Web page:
Northeastern Section - 53rd Annual Meeting - 2018

Paper No. 12-9
Presentation Time: 4:25 PM


CSIKI, Shane, New Hampshire Geological Survey, 29 Hazen Drive, P.O. Box 95, Concord, NH 03302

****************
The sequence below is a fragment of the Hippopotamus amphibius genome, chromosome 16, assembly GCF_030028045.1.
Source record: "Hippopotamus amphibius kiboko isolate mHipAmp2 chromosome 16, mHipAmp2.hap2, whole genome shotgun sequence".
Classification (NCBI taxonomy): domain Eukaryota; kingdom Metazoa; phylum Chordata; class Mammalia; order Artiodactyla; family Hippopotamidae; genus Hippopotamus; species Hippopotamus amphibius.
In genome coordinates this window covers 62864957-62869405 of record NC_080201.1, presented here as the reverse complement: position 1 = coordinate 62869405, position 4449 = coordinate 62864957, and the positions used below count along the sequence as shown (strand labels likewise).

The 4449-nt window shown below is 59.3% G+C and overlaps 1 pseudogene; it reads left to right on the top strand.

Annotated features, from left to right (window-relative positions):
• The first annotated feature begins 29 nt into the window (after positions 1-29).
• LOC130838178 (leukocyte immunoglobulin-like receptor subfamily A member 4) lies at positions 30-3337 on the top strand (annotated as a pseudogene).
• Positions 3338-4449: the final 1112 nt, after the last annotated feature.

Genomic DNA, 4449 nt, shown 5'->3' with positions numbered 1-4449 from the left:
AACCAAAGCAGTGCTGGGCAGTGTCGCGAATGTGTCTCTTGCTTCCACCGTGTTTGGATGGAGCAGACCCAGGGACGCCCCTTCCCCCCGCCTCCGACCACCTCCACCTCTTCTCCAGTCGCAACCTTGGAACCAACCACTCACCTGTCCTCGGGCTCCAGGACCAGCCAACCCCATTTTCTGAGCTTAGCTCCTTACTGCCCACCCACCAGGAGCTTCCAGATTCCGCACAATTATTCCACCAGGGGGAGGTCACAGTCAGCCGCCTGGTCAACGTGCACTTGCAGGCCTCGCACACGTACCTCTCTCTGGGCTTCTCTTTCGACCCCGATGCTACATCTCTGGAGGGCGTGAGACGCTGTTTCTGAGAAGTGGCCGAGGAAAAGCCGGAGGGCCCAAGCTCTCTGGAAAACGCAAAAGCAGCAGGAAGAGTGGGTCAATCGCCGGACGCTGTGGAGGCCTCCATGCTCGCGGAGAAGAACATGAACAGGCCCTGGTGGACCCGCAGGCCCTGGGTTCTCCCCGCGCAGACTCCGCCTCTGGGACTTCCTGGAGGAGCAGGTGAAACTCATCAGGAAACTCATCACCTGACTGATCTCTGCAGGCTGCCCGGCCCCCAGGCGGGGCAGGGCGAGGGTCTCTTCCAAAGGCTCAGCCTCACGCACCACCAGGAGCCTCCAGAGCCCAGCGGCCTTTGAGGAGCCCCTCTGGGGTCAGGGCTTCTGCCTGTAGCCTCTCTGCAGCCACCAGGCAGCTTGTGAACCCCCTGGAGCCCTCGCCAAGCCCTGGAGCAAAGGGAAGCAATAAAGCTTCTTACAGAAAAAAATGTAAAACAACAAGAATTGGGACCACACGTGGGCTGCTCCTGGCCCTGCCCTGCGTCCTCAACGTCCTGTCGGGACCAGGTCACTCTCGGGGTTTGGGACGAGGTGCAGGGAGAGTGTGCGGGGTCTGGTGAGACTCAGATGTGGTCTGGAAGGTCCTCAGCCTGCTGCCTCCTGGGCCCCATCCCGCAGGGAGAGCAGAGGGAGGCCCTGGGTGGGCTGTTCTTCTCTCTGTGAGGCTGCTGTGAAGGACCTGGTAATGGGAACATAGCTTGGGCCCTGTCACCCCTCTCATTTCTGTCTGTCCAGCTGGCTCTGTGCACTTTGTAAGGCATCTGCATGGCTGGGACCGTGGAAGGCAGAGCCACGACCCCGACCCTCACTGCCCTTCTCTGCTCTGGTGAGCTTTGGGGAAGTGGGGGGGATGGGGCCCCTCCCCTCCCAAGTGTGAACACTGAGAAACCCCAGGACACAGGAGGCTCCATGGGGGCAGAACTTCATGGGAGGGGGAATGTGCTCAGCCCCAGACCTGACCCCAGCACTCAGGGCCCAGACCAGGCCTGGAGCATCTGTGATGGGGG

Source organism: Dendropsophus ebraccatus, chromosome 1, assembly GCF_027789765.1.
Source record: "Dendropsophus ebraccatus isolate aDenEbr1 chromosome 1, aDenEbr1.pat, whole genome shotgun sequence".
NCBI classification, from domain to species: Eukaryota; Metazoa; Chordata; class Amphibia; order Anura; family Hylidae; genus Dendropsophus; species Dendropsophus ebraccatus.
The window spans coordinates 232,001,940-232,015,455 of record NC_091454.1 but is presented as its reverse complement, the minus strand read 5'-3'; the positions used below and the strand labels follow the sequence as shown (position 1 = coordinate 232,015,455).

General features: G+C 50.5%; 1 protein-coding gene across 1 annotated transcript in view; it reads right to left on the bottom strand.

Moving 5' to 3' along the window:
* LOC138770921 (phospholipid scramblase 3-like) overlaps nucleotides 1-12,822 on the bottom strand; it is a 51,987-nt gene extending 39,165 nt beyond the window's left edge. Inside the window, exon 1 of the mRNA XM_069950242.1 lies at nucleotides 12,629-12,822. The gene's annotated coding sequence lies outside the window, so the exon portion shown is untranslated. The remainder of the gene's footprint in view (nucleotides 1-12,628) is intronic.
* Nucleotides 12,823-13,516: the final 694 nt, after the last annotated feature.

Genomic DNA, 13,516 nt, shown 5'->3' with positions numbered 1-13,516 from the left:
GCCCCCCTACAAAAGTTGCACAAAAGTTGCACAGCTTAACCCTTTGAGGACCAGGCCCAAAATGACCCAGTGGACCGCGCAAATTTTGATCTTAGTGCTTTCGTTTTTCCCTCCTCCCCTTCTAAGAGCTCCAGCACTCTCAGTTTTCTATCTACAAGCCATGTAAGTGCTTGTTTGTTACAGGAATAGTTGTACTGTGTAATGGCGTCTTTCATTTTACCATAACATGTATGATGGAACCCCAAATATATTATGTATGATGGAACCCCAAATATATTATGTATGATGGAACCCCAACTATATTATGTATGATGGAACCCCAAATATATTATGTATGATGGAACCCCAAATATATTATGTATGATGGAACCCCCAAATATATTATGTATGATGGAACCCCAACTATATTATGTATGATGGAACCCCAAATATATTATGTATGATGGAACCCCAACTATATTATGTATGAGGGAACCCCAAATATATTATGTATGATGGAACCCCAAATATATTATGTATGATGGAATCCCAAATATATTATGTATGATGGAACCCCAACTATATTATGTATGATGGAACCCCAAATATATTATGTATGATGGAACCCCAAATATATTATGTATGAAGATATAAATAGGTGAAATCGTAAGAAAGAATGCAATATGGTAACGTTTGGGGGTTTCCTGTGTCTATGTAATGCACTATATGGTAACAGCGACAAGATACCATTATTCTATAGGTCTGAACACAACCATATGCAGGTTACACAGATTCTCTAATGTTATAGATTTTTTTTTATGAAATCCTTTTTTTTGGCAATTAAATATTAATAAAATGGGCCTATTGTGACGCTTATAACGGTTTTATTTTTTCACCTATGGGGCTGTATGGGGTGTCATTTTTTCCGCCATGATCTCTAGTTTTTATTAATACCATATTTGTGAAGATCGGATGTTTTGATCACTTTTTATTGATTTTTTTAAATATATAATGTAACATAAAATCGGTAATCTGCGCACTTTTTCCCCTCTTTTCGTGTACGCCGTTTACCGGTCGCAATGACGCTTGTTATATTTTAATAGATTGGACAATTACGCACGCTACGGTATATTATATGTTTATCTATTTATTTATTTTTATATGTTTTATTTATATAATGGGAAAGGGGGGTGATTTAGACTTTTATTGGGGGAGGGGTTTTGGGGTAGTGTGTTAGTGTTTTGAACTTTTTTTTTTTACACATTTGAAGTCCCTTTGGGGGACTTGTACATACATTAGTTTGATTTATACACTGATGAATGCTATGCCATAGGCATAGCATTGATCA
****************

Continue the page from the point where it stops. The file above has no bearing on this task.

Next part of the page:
In the mid-2000s, New Hampshire experienced several major floods, one of which led to a catastrophic culvert failure that took 7 lives in 2005. The cause was a culvert that had become plugged with material, eliminating its ability to transport water through it during an extreme rainfall. In 2008, the New Hampshire legislature created a flood study commission, and one final recommendation was the establishment of a multi-agency partnership to collect data on every stream crossing in the state to identify those most at-risk for failure, while also accounting for those that are fish passage impediments. From the beginning, the New Hampshire Geological Survey has provided the scientific and technical leadership for program implementation, supervision of data collection and its quality assurance, construction of the statewide database, and scoring of culverts for their compatibility with geomorphic processes and ability to pass aquatic organisms. Today, through the efforts of NHGS and other state entities, approximately 5600 stream crossings have been assessed, about 30% of the statewide total. As a result of close partnerships it has built in recent years, NHGS has been able to hire a total of 17 summer interns during the past 3 field seasons, which have greatly added to the state database. NHGS is now the primary state co-lead in New Hampshire’s stream crossing initiative, encompassing multiple state and non-governmental partners, as the state moves toward funding replacements of identified problem crossings, based on the collected data, with properly sized and appropriate structures. This presentation will describe some of the strategies that have led to NHGS’ leadership role in a successful multi-agency initiative related to a relevant geoscience and water resources public policy issue.